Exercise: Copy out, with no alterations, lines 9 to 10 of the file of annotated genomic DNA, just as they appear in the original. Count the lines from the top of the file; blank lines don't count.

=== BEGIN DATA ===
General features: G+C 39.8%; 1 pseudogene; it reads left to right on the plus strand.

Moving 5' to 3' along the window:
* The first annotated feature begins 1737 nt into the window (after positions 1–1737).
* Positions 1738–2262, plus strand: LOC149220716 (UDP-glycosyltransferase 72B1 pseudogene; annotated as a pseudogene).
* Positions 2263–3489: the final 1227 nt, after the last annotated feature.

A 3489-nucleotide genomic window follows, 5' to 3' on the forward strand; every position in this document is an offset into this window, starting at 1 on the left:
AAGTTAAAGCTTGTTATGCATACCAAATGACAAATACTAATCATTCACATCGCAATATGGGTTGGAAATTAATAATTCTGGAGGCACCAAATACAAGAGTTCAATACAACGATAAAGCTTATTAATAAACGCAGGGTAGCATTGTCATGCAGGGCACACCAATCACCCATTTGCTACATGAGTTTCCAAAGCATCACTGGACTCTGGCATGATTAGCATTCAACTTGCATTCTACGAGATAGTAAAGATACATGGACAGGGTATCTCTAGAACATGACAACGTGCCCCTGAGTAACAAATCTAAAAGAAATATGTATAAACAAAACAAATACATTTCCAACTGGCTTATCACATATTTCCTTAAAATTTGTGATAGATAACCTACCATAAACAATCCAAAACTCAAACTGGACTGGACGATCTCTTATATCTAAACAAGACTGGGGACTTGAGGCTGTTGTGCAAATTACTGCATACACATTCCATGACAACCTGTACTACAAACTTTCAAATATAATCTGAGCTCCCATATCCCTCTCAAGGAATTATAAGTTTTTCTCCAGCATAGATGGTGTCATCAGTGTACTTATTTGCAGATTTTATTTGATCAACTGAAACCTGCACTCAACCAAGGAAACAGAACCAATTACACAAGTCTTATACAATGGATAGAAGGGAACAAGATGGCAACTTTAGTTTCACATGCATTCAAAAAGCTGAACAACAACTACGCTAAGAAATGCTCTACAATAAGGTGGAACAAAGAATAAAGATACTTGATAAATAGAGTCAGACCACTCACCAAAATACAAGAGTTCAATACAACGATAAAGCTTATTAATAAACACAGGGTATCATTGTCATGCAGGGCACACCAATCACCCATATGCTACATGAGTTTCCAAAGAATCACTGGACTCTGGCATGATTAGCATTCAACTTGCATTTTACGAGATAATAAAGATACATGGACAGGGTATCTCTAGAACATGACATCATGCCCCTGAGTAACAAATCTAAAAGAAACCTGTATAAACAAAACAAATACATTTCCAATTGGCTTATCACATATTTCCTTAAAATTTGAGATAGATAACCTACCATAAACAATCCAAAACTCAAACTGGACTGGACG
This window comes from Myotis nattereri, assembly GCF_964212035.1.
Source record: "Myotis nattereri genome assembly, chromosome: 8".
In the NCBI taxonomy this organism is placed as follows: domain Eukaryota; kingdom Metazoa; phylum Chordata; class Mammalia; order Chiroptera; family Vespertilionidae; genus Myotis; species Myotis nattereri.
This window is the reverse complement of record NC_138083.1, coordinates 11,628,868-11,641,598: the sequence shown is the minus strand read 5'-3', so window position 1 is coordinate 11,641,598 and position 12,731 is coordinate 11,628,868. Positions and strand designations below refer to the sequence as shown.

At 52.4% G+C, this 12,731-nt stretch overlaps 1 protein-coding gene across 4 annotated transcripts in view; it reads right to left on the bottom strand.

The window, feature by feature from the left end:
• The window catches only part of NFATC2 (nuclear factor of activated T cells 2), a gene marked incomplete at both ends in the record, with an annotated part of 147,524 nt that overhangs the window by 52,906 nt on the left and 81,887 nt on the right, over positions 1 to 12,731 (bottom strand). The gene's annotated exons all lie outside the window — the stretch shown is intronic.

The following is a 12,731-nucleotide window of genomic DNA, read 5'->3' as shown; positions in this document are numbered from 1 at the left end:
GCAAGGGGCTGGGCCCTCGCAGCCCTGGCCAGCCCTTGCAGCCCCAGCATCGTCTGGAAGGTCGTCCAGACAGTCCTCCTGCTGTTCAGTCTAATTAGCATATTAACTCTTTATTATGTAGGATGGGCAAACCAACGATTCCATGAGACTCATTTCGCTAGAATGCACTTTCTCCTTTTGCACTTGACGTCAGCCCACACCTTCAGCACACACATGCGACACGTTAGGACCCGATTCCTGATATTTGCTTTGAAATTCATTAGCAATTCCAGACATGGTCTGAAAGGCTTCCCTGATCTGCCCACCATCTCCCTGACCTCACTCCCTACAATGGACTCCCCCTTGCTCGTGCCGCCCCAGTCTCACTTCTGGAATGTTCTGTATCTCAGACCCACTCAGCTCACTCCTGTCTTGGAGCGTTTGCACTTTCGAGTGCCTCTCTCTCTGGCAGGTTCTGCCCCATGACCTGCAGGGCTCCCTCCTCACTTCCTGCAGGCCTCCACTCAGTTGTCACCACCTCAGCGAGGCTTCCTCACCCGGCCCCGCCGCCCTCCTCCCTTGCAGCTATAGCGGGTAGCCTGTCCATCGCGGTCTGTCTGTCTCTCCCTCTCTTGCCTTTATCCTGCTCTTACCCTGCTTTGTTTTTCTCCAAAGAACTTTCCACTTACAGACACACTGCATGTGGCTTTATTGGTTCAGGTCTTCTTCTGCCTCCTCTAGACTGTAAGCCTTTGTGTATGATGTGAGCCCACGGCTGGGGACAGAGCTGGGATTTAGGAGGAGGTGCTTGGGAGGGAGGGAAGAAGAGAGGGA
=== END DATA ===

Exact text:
Source record: "Myotis nattereri genome assembly, chromosome: 8".
In the NCBI taxonomy this organism is placed as follows: domain Eukaryota; kingdom Metazoa; phylum Chordata; class Mammalia; order Chiroptera; family Vespertilionidae; genus Myotis; species Myotis nattereri.